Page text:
How to be an expert in everything

Ever since I read the Four-Hour Workweek I wanted to have a virtual assistant.  As it turns out, my life isn’t nearly so complicated or busy that I really need one to help with my tasks.  Not only that, I advocate doing everything yourself first so that when you do turn to an assistant you can delegate, not abdicate, responsibility.  For an entertaining read on a truly Outsourced Life, read the classic from A.J. Jacobs.

To get all the expert-type work done that needs to happen in your business, you need to contract with the experts.  Before just throwing the problem over the fence and hoping for the best, you must tightly define exactly what you are expecting from this out-sourced work.

Recently, a jewelry company I’m working with began looking for a local artist who could develop some designs in Adobe Illustrator that could then be used by the jewelry manufacturer to make the company’s product.  The right thing to do here is clearly define the project for the contracted worker.  An example of what not to do is to email a JPEG image with the instructions to turn it into an Illustrator file.  You probably won’t like the results you get back because you haven’t clearly communicated what you want.

In order to delegate responsibility properly a process must be followed:

1) Choose the candidates – Select a limited of likely candidates who can perform the work you have in mind number (probably 2-4 depending on the size of the project).  Good places to find freelancers are craigslist, elance, haystack (particularly for website design) and local art schools.

2) Define the deliverable – Explain to the candidates what the end goal is.  In this case, it’s an Illustrator file that details the design of a piece of jewelry for manufacture overseas.  We told the candidates that their work would have to be approved by the company owner as well as the manufacturer.

3) Describe the collaborative process – The candidates will generate their work starting with hand drawn JPEG illustrations, that work will be commented on by the company owner, any necessary changes will be made, and then the files will be sent to the manufacturer for final approval.

4) Engage the candidates in a competition – In this example we need five designs to start off with.  So we are having the candidates compete over one design and we will go with the candidate that we like best and matches best with our defined deliverables.

A well-defined problem will get the best results from an outside contractor.  Anyone have some good advice on how to work with outside contractors or pitfalls to avoid?  Or where to find high quality contractors for your projects?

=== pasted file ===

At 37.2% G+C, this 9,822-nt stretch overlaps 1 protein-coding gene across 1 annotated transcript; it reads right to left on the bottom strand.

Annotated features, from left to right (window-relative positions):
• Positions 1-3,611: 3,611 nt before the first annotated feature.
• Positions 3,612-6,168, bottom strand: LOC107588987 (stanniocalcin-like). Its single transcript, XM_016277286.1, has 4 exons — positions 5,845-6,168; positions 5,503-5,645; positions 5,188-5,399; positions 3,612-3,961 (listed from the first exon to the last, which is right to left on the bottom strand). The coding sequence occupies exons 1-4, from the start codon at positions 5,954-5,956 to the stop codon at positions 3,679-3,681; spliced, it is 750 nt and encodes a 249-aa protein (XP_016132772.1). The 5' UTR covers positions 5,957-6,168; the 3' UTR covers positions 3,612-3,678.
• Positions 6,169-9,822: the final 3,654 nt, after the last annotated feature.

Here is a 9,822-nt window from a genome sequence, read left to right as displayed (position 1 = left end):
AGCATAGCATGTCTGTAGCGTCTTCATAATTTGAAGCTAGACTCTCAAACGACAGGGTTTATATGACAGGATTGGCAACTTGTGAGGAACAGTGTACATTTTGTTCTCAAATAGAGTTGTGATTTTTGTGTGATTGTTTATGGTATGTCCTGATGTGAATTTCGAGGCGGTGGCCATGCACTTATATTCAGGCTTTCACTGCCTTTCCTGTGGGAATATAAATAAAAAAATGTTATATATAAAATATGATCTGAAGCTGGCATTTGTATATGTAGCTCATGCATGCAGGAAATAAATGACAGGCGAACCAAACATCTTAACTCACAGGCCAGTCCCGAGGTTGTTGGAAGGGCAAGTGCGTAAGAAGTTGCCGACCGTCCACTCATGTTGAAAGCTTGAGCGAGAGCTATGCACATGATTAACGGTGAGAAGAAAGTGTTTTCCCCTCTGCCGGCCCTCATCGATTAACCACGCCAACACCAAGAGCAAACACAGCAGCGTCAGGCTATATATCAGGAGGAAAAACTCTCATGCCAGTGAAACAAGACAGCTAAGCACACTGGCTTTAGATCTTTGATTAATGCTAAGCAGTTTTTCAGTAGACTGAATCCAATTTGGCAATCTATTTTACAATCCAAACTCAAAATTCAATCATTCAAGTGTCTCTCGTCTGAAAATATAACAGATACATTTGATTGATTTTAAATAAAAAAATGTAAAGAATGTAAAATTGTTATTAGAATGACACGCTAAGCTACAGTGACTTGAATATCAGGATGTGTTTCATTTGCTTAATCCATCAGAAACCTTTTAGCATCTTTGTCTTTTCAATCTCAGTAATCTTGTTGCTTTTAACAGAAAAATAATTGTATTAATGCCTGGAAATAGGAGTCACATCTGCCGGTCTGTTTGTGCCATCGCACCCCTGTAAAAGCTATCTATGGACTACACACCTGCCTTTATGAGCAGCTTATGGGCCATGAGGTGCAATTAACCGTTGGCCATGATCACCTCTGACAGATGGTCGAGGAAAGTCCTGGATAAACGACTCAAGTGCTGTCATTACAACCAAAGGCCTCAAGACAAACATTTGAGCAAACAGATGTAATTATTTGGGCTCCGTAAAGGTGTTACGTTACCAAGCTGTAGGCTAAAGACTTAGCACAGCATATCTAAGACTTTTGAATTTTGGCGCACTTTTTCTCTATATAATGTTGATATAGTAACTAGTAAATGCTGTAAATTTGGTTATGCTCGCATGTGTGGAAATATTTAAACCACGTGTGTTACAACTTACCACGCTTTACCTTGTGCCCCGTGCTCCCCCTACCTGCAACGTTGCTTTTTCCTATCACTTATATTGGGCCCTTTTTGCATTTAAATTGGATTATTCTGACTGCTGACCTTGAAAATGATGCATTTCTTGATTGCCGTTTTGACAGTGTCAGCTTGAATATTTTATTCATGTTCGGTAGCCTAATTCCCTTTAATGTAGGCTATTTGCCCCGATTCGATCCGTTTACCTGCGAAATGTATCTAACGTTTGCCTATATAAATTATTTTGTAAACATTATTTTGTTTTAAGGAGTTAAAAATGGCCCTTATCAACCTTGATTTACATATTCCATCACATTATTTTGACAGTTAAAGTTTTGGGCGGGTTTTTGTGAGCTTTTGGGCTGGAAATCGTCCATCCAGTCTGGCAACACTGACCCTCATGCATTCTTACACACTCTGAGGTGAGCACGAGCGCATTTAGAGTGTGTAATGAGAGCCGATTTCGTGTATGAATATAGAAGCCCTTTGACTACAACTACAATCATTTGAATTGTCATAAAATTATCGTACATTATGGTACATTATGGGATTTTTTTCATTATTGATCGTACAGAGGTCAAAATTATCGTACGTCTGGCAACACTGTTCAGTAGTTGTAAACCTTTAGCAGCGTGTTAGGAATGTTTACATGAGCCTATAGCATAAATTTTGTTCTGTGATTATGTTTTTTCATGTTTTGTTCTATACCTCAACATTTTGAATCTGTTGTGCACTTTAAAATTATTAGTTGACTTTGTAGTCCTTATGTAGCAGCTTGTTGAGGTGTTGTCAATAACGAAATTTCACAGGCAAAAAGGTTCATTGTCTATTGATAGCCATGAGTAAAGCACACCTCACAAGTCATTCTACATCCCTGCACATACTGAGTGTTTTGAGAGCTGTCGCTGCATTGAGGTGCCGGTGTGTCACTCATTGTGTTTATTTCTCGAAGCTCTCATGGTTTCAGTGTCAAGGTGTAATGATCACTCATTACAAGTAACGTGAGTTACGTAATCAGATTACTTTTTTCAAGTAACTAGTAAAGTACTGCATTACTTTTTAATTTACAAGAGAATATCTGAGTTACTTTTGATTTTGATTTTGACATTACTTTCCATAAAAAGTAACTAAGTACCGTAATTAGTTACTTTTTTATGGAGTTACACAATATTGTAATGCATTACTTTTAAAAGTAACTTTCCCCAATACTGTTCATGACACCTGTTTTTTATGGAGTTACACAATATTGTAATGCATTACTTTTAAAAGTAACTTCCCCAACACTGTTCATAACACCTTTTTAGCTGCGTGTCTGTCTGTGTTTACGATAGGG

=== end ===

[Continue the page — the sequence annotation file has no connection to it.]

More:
Ever since I read the Four-Hour Workweek I wanted to have a virtual assistant.  As it turns out, my life isn’t nearly so complicated or busy that I really need one to help with my tasks.  Not only that, I advocate doing everything yourself first so that when you do turn to an assistant you can delegate, not abdicate, responsibility.  For an entertaining read on a truly Outsourced Life, read the classic from A.J. Jacobs.

To get all the expert-type work done that needs to happen in your business, you need to contract with the experts.  Before just throwing the problem over the fence and hoping for the best, you must tightly define exactly what you are expecting from this out-sourced work.

Recently, a jewelry company I’m working with began looking for a local artist who could develop some designs in Adobe Illustrator that could then be used by the jewelry manufacturer to make the company’s product.  The right thing to do here is clearly define the project for the contracted worker.  An example of what not to do is to email a JPEG image with the instructions to turn it into an Illustrator file.  You probably won’t like the results you get back because you haven’t clearly communicated what you want.

In order to delegate responsibility properly a process must be followed:

1) Choose the candidates – Select a limited of likely candidates who can perform the work you have in mind number (probably 2-4 depending on the size of the project).  Good places to find freelancers are craigslist, elance, haystack (particularly for website design) and local art schools.

2) Define the deliverable – Explain to the candidates what the end goal is.  In this case, it’s an Illustrator file that details the design of a piece of jewelry for manufacture overseas.  We told the candidates that their work would have to be approved by the company owner as well as the manufacturer.

3) Describe the collaborative process – The candidates will generate their work starting with hand drawn JPEG illustrations, that work will be commented on by the company owner, any necessary changes will be made, and then the files will be sent to the manufacturer for final approval.

4) Engage the candidates in a competition – In this example we need five designs to start off with.  So we are having the candidates compete over one design and we will go with the candidate that we like best and matches best with our defined deliverables.

A well-defined problem will get the best results from an outside contractor.  Anyone have some good advice on how to work with outside contractors or pitfalls to avoid?  Or where to find high quality contractors for your projects?

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Posted in Education, Startup

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